Ordinarily, when individuals contemplate investments, they envision equities openly traded and exchanged for a profit. There are many different types of stocks out there, and investors need to know about them and identify when they could be a good fit. For investors, we’ve included a breakdown of the different types of stocks available to reduce the amount of uncertainty.
Most individuals have a basic understanding of stock ownership, but there are many distinct types of stocks, each with its pros and cons. Depending on the scenario and the state of the economy, certain stocks may be better investments than others. Certain equities fit into numerous categories, and several classifications have similar characteristics.
Different Types of Stocks
1. Classification Based on Market Capitalisation
Stocks can be categorized according to the firm’s market capitalization, which is the total amount of shares held by the company’s shareholders. A company’s market capitalization is derived by multiplying the current price of its stock by the total number of shares that are currently traded on the open market. The types of stocks listed below are categorised according to their market capitalization.
I. Large-Cap Stocks
These are typically the shares of blue-chip, well-established companies with a large amount of cash. While large-cap companies have a higher market capitalization, this doesn’t always mean expanding faster. It’s more common for small businesses to outperform their larger counterparts over the long term. With large-cap companies, investors can get larger dividends than smaller and mid-cap equities, ensuring that the money is safe for the long term.
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II. Med-Cap Stocks
Stocks of medium-sized firms with a market value of between INR 250 and INR 4000 crore are listed in medium-cap stocks. A well-established brand in the market gives these organizations the advantages of expansion potential and stability that come with being a long-term player in the industry. With the notable exception of their lower size, mid-cap companies have a long and successful history of sustained growth. These equities perform and grow well over the long run.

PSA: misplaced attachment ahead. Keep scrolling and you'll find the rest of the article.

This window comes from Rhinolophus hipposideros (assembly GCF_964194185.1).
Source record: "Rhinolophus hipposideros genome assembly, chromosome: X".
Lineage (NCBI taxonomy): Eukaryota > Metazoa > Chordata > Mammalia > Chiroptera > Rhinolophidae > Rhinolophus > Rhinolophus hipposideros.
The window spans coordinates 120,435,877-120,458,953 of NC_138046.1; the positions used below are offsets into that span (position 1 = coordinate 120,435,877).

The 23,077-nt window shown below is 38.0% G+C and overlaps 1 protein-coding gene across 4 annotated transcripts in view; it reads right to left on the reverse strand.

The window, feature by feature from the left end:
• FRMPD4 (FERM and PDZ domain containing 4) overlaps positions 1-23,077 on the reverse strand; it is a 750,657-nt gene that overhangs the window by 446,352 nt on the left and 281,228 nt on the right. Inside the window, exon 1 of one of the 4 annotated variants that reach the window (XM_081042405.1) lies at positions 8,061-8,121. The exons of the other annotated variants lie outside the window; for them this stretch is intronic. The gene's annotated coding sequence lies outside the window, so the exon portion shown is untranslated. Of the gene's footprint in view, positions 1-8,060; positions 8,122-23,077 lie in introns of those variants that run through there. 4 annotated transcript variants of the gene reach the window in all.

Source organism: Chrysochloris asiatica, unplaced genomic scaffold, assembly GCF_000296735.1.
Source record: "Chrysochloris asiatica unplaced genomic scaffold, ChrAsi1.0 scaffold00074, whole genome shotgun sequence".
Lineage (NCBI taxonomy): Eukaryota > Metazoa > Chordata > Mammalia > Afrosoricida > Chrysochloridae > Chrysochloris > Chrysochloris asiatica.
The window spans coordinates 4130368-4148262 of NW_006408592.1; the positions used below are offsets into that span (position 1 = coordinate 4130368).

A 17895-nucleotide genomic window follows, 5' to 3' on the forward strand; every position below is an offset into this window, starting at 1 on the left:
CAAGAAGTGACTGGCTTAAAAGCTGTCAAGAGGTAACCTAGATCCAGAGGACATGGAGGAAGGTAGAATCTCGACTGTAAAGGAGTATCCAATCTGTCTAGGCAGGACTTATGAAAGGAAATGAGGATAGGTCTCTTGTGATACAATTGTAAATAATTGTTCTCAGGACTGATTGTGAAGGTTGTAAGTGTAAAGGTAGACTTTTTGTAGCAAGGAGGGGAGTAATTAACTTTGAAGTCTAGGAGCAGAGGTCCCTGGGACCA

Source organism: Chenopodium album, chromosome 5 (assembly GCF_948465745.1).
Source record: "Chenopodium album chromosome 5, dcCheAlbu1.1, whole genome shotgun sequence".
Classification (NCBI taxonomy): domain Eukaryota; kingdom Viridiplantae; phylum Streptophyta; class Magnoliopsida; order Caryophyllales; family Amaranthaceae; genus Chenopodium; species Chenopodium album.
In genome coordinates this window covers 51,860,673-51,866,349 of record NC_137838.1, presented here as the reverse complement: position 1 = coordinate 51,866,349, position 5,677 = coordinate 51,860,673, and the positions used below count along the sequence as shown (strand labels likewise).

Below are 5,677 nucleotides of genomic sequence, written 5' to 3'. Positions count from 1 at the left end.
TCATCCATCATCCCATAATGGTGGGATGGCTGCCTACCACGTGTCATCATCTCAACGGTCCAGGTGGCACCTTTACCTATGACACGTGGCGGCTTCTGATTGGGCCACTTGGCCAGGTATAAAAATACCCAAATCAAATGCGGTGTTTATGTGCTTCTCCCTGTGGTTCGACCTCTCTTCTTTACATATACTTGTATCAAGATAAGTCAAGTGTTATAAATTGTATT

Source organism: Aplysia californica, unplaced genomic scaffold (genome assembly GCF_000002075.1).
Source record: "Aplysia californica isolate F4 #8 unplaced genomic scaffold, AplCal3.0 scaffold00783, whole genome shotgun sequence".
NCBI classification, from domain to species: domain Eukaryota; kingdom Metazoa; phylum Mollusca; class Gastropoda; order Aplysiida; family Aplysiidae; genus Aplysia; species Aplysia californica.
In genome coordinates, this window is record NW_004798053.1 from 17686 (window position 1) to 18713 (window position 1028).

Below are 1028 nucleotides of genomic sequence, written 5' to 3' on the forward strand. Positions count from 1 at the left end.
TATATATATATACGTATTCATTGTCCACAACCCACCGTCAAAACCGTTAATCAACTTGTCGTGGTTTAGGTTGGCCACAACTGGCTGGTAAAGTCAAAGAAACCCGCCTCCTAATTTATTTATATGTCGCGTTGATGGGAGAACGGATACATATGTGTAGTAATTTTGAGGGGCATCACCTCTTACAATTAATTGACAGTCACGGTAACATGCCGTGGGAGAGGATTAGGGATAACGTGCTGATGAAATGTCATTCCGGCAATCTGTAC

III. Small-Cap Stocks
As the name implies, small-cap stocks have the lowest market value compared to their larger-cap counterparts. These are small- and medium-sized businesses with a market value of up to INR 250 million and the potential to develop rapidly in the foreseeable future. Investors who are ready to commit to the long term and are not overly concerned with present dividends and those who are willing to maintain their positions during market volatility stand to win significantly in the future.
You may benefit from the company’s growth by purchasing these shares while they are offered at a reasonable price in its early stages. Despite the company’s early stage, it is hard to forecast how it will fare in the market. The stock prices of these small-cap companies are extremely volatile, and their growth substantially impacts the value and income of the parent business. This is because these companies are young.
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2. Ownership Based Stocks
Investors may possess three types of stocks based on their ownership, each of which provides them with a unique set of rights and growth possibilities.
I. Preferred and Common Stocks
Common stocks, also known as ordinary shares, represent a portion of a corporation’s ownership. This stock class enables investors to share in the company’s earnings, typically distributed as dividends. Common investors elect the board of directors of a corporation and have a say in the company’s policy. During a liquidation event, holders of this stock class are entitled to receive the firm’s assets, but only until preferred stockholders, and other debt holders have indeed been compensated. Common stock is often distributed to company founders and workers. Now, let’s see another type of stock, i.e., preferred stock.
Preferred stock, also known as preference shares, on the other hand, allows the holder to receive monthly dividend payments when dividends are distributed to common shareholders. The shareholders of the preferred stocks are the first to be paid out if the firm goes out of business or enters bankruptcy. Preferred stock does not provide voting rights and is well-suited for investors wanting a steady stream of passive income.